Yes, granite being crystalline in structure, always has tiny pits – spaces between the various mineral crystals. Some granites pit more than others when being polished; we suggest you take a closer look at the slab you choose for your job. Chances are, if you look at it across the light, you will notice the natural pitting of that stone. Remember, this is natural and should not be considered an imperfection of the stone. Granite sometimes has natural fissures, which may look like cracks, but are not structural defects and are a naturally occurring result of the immense heat and pressure which formed the granite eons ago. These characteristics are part of the natural beauty of stone and will not impair the function or durability of the material. A product of nature cannot be expected to look manmade
Polished granite is a very durable stone, much harder than marble. Granite has been used in the past in the commercial industry. Some obvious applications have been panels outside buildings, walls, and floors of “high-traffic” areas. Granite will withstand almost any element it comes up against, including heat and cold. Granite is approximately 95-98% stain resistant, although we use a silicone impregnator sealer on all natural stone products to ensure lasting life and beauty. Polished granite should receive the same cleaning care as polished marble, use lukewarm water and dry with a cotton rag. When needed, spray glass cleaner (i.e., Windex) and paper towel dry. Do not let window cleaner sit on the granite surface. Clean right away.
The sample images on our website are scanned and saved as digital images. We have taken every step to make these sample representations as accurate as possible. We do not recommend relying on website images to make your final selection. We encourage you to visit our showroom where we have slabs in stock. Nothing can compare to viewing and selecting your slab in person to ensure that the color, veining, and other characteristics of any specific material are to your satisfaction.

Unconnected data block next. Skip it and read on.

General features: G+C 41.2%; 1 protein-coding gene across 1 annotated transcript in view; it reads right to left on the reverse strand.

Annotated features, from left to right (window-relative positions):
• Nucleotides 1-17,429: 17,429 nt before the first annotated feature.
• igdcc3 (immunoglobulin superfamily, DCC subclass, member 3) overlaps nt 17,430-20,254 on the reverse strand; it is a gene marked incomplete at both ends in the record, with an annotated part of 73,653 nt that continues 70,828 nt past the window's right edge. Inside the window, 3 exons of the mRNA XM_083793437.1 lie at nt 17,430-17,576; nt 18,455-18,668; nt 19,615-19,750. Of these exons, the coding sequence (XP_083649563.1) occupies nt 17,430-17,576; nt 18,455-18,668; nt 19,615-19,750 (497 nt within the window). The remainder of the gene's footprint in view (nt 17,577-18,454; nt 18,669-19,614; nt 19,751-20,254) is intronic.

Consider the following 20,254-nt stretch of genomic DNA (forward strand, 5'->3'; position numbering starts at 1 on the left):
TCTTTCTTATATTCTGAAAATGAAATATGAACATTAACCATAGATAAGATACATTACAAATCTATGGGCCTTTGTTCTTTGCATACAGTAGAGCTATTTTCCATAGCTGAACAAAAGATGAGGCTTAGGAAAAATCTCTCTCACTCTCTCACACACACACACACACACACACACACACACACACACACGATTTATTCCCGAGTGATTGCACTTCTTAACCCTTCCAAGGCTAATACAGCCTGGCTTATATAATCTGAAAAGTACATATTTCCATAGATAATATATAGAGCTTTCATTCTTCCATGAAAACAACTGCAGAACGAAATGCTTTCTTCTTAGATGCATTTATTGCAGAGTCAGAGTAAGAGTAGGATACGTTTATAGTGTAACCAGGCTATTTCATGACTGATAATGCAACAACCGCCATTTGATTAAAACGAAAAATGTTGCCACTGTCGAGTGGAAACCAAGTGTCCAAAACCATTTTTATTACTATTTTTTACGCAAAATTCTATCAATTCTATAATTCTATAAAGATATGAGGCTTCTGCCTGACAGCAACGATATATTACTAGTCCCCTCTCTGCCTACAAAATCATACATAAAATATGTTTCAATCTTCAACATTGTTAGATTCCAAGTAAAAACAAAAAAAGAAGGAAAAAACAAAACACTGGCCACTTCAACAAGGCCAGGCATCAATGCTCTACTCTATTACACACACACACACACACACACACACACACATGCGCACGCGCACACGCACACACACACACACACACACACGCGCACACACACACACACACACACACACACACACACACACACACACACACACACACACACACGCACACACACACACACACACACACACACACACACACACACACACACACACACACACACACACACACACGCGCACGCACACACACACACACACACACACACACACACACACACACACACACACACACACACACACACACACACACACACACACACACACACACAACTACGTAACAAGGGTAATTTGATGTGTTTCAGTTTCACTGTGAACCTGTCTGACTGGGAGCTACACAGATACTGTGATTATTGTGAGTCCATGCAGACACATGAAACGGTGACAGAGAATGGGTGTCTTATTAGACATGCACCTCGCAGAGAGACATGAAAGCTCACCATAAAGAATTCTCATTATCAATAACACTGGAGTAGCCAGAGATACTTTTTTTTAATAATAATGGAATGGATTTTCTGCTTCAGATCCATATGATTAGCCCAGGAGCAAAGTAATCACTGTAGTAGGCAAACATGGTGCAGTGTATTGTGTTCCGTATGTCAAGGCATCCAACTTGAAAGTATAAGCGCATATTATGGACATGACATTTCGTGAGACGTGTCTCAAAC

In general, no. All stone, however, is porous to some extent, but granite has very little porosity. Most colors will never show any moisture. A few colors may show some moisture if exposed for a period. For example, a puddle of water left on the counter for 30 minutes for some colors (significantly lighter) may show a dark spot when the water is wiped away. This spot will then dry up, and no evidence will show.
Granite is formed by extreme heat and pressure combined beneath the earth’s crust. It cannot be affected by heat from a cooktop or frying pan. A lit flame placed under the granite will have no melting effect and will not leave any burned or scarred marks.
In only cases of severe abuse with a hammer or impact tool. A professional can fill a chip with a granite dust and epoxy mixture.
Because granite is a natural material mined from the quarry in blocks, usually no more than 9′ to10′ in length, you will end up with seams. Also, because granite is sold in rectangular pieces, you may want to use seams to reduce your costs, such as in an ‘L’ shaped corner. The visibility of seams will depend on the granularity, color, and pattern. A small, uniform grain will not be as apparent as a larger, varied grain. A dark color will be less noticeable than a light color. A dramatic pattern with swaths of color will show more seams than a uniform pattern. Most customers have found that the beauty of natural granite outweighs the concern of seams.
Seams are created by joining two pieces of granite together with a knife-grade epoxy color matched to the background tone of the granite countertops. Suction cups and seamers are then used to join the pieces together tightly. Any excess bonding material is then cleaned off the surface with razors to leave a smooth and sleek bead of epoxy between both pieces. Occasionally, silicone replaces epoxy in areas where expansion and contraction are predominant.
No. You can’t burn it with everyday use. Granite does not stain. The only caveat is that a few colors may absorb some moisture with prolonged contact. Usually, no evidence remains when the liquid is removed and the granite dries, but it could be a problem with dark pigmented liquids.
Not with everyday use and common-sense precautions. Granite is most susceptible to cracking during transportation and installation. Regular use will not overstress this durable material. We recommend you do not stand or sit on granite countertops.
Yes. Marble, since ancient times, has been used in all areas of homes, from furnishings to floors. Marble has proven as durable as materials traditionally considered sturdier, with the added benefit of creating a warm, welcoming atmosphere.
You can cantilever granite up to 12″ with sufficient support on the fixed end and a large enough piece. Never cantilever unsupported granite where it might receive excessive stress, like someone sitting on a counter or stepping on a counter to change a light bulb. You must have support underneath for these situations.